This is a fascinating story. Nicholas Briggs and Jack Galagher are wonderful as Fred and Kevin snipe at each other on their way across the city. Will Warrior puts the perfect edge on Murphy’s crankiness, while Richard Franklin as Cellax the Curator is at turns arrogant, oily and devious. John Ainsworth’s direction brings out the best in this story.

The cast includes Nicholas Briggs as Fred, Richard Franklin as Cellax, Jack Galagher as Kevin, Louise Morrell as Phoebe, Will Warrior as Murphy/Gerda and Andrea Newland as Andora/Receptionist. Music and post production is by Harvey Summers.
60 minutes.

Highly recommended

Story 12

The Time Travelers

“Only Human” by Mark J Thompson

The Dominie and Alice decide to visit Earth, but their space time machine instead lands on a far different planet–one where the ground is covered in blood and the buildings are made of body parts. Even stranger, the inhabitants are claiming that the travelers are contaminating the area by their presence. The space machine’s next stop is a space station with only one inhabitant left, a very friendly and accomodating android named Vixxy. But what is Vixxy not saying about the disappearance of the rest of the station’s inhabitants?

This is an uneven story, as Alice is suddenly at odds with The Dominie, accusing him throughout of being manipulative and superior. This is completely opposite to the wonderful affection at the end of “Ghosts”, so I kept wondering if I had missed a story between the two Time Travellers stories. An additional layer of angst is added with another revelation about Alice’s past.

Sylvester McCoy as The Dominie, Sophie Aldred as Alice, Jo Philips-Lane as Samantha, Sammie Winmill as Vixxy, Peter Dean as Reg, Gary Hailes as Karsius, and other voices by various members of the cast. Directed by Mark J Thompson.
60 minutes.

Audio Adventures in Time & Space #13
Adventures in A Pocket Universe
“The Choice” by Nigel Fairs

K-9 and “The Mistress” return, but not to Normal space. Still in the pocket universe of E-space, K-9 and his Mistress, at the story’s opening, are staying at the court of Emperor Lukor while K9 attempts to repair their space-time machine with available materials. The Mistress, meanwhile, is bored. The court keeps gives elaborate dinners praising her deeds in E-space, such as her defeat of slavetraders on one planet or her discovery of a plague cure on another. But when Emperor Lukor decides to propose marriage, the Mistress decides it’s time to leave, whether the repairs are complete or not.

Lalla Ward and John Leeson are wonderful as The Mistress and K9. There’s a delightful sequence with K9 trying to get straight historical facts from a Court Historian (Oliver Bradshaw) who loves to embroider the simplest tale with colorful metaphors.

The approach on this story seems interesting at first–it opens with a scene from later in the story and then flashes back. But the twist at the very end detracts from the horror of the final climax, as does the discovery that the title refers to actually isn’t. There were too many major plot points set up that didn’t stay standing and one major discovery that wasn’t didn’t explain how the Mistress figured everything out. Nigel Fairs both wrote and directed “The Choice”.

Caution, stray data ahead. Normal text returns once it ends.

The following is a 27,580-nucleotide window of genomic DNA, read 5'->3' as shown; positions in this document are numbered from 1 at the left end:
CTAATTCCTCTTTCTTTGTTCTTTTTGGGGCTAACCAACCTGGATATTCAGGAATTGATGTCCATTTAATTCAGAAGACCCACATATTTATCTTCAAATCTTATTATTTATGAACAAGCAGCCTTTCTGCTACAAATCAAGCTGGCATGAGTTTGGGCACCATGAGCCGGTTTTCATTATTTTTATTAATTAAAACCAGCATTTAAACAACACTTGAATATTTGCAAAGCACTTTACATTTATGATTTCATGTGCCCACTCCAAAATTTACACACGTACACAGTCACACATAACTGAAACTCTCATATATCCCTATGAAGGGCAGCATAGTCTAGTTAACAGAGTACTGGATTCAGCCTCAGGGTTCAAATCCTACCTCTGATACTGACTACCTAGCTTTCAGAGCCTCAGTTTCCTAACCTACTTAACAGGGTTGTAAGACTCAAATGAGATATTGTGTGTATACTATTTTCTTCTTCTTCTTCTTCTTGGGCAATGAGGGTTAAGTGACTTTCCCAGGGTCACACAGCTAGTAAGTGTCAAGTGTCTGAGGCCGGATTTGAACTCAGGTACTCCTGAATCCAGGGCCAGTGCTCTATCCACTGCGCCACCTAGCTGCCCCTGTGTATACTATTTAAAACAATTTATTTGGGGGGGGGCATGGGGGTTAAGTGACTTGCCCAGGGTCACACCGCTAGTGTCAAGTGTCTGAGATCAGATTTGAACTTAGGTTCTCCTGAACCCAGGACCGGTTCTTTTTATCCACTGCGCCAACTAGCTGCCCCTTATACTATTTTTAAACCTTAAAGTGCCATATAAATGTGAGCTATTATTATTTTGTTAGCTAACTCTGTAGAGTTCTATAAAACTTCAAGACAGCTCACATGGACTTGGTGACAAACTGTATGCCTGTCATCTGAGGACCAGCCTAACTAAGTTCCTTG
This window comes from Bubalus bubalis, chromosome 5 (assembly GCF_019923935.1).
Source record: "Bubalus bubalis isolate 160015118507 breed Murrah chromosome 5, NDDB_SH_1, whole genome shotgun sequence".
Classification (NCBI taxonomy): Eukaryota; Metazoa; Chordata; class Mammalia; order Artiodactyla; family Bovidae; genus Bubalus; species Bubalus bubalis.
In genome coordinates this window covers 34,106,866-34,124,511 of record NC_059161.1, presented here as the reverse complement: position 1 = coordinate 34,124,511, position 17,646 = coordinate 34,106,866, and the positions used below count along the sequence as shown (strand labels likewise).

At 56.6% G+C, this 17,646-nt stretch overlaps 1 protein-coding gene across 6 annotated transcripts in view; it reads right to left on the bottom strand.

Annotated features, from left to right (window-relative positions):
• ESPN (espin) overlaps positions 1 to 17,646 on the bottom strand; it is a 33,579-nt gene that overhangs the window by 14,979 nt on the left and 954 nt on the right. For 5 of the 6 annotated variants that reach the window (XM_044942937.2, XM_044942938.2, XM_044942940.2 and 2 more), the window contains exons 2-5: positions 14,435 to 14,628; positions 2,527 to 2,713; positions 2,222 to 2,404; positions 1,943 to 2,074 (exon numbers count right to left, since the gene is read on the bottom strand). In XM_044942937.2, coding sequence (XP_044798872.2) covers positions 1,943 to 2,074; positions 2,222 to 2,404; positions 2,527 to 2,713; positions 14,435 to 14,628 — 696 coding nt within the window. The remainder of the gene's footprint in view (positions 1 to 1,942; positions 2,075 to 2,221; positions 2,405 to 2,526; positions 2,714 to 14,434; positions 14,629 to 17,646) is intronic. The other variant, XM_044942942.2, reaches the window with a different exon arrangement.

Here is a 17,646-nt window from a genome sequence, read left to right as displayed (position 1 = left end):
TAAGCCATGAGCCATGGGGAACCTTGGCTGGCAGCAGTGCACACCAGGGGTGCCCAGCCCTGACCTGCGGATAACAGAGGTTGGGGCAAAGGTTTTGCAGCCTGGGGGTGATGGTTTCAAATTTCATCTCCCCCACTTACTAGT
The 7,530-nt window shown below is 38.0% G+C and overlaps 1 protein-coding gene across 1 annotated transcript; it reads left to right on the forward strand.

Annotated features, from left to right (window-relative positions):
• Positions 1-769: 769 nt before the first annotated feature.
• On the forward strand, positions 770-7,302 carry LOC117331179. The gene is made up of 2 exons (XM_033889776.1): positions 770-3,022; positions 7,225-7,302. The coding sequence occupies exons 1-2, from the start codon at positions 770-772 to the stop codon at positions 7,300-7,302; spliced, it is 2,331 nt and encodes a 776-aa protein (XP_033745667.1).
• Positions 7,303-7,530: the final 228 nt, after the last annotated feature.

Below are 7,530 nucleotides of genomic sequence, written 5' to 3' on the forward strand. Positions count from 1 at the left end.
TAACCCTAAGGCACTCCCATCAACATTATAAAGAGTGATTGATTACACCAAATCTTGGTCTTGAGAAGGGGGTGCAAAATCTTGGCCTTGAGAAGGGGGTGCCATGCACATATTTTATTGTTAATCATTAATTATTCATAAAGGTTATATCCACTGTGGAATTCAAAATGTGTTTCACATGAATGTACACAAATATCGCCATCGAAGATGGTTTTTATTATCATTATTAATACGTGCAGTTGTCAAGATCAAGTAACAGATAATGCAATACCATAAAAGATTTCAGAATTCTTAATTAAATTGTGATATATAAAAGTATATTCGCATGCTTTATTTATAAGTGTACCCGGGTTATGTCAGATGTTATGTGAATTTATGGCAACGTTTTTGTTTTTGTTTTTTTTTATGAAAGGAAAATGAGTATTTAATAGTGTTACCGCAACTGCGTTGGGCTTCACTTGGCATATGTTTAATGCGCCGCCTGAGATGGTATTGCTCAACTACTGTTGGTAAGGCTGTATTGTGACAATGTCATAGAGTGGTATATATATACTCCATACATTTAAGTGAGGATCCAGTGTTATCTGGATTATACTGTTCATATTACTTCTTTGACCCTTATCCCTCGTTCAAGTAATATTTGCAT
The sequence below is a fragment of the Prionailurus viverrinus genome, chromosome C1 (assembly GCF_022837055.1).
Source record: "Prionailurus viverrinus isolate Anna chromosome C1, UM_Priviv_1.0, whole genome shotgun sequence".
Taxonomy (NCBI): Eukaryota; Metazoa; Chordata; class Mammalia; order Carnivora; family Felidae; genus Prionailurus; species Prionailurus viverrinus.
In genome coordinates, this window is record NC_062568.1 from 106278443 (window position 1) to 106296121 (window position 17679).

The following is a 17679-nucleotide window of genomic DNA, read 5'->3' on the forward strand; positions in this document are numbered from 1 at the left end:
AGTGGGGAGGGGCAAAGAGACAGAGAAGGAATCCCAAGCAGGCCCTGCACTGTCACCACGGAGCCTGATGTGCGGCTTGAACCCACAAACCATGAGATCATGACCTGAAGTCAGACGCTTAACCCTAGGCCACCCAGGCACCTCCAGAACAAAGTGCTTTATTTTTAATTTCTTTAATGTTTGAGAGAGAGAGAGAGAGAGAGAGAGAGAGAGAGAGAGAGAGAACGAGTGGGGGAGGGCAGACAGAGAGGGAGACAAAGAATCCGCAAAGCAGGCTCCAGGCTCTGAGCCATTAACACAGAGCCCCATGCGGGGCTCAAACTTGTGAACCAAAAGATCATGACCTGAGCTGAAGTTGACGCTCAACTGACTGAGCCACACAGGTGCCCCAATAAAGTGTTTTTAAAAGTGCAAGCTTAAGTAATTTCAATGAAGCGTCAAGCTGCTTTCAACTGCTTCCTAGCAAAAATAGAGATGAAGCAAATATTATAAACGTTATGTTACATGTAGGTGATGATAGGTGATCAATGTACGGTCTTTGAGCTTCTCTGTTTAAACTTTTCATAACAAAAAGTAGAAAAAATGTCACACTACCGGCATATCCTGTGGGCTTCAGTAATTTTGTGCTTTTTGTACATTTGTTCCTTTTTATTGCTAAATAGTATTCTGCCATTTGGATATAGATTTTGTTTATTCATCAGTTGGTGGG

The theme music for this series seems to be an odd mixture of the theme from ‘Beetlejuice’ and a speeded up DW theme. The ‘boingy’ parts are at odds with both the idea of the pair–surely this series isn’t meant to be a comedy? –and the events of the audio drama. Harvey Summers again does post production and music.

Despite the confusion, hearing The Mistress and K9 working together once again is fantastic and the audio is worth it for that alone.

Lalla Ward as The Mistress, John Leeson as K9, Keith Drinkel as Emperor Lukor, Oliver Bradshaw as the Court Historian, Bernard Kay as Burns, Maggie Stables as Lenora and Neil Bull as Nathanien.

Approx. 60 minutes

Story 14

The Time Travellers
“Blood Sports” by Nigel Fairs

Tourists should be wary whenever The Dominie and Alice are about. This time they’re on a luxury train ride to Vienzza when the first of several bodies turns up.

This audio has an interesting mix of characters from different cultures and languages, which made the story that much richer. It’s also nice to hear references back to the events in ‘Ghosts’ and ‘Only Human’, as well as a very little but welcome reference to the Audio Visuals. The Dominie (using a another name for the passenger list) and Alice are back on friendly terms and are once again the smoothly-working team I enjoy listening to.

As well as Sylvester McCoy as The Dominie and Sophie Aldred as Alice, the cast also includes Jackie Skarvellis as Betty Durham, Bernard Kay as Sid Durham, Keith Drinkel as Baloney, Andrew Laycock as Leach, John Cormack as Zagess and Jo Castleton as Djala.

Graheme Wilson handles post production and music quite well, with only one possible mis-step at the opening when something sounded more comedical than was probably intended. Otherwise I quite enjoyed several of the musical cues.

60 minutes. Highly recommended.

Price: UK £7.99, US and Australia £8.99 each including postage and handling. Buy both together for: UK £15.99, US and Australia £17.99 including postage and handling.

Payment by international draft (payable to BBV Distribution) or credit card to:

3 Douglas Crescent
Southampton SO19 5JP

Credit card phone orders (011) 44 1703 394844
(remember the six to eight hour time difference)

Story 15

Familiar Faces New Adventures series

“Zygons: Homeland” by Paul Dearing

The UN Military and their scientific adviser Guy Dean find an international conspiracy with ties from England and Colombia, and somehow it is linked to a name familiar from their files: ‘Zygon’.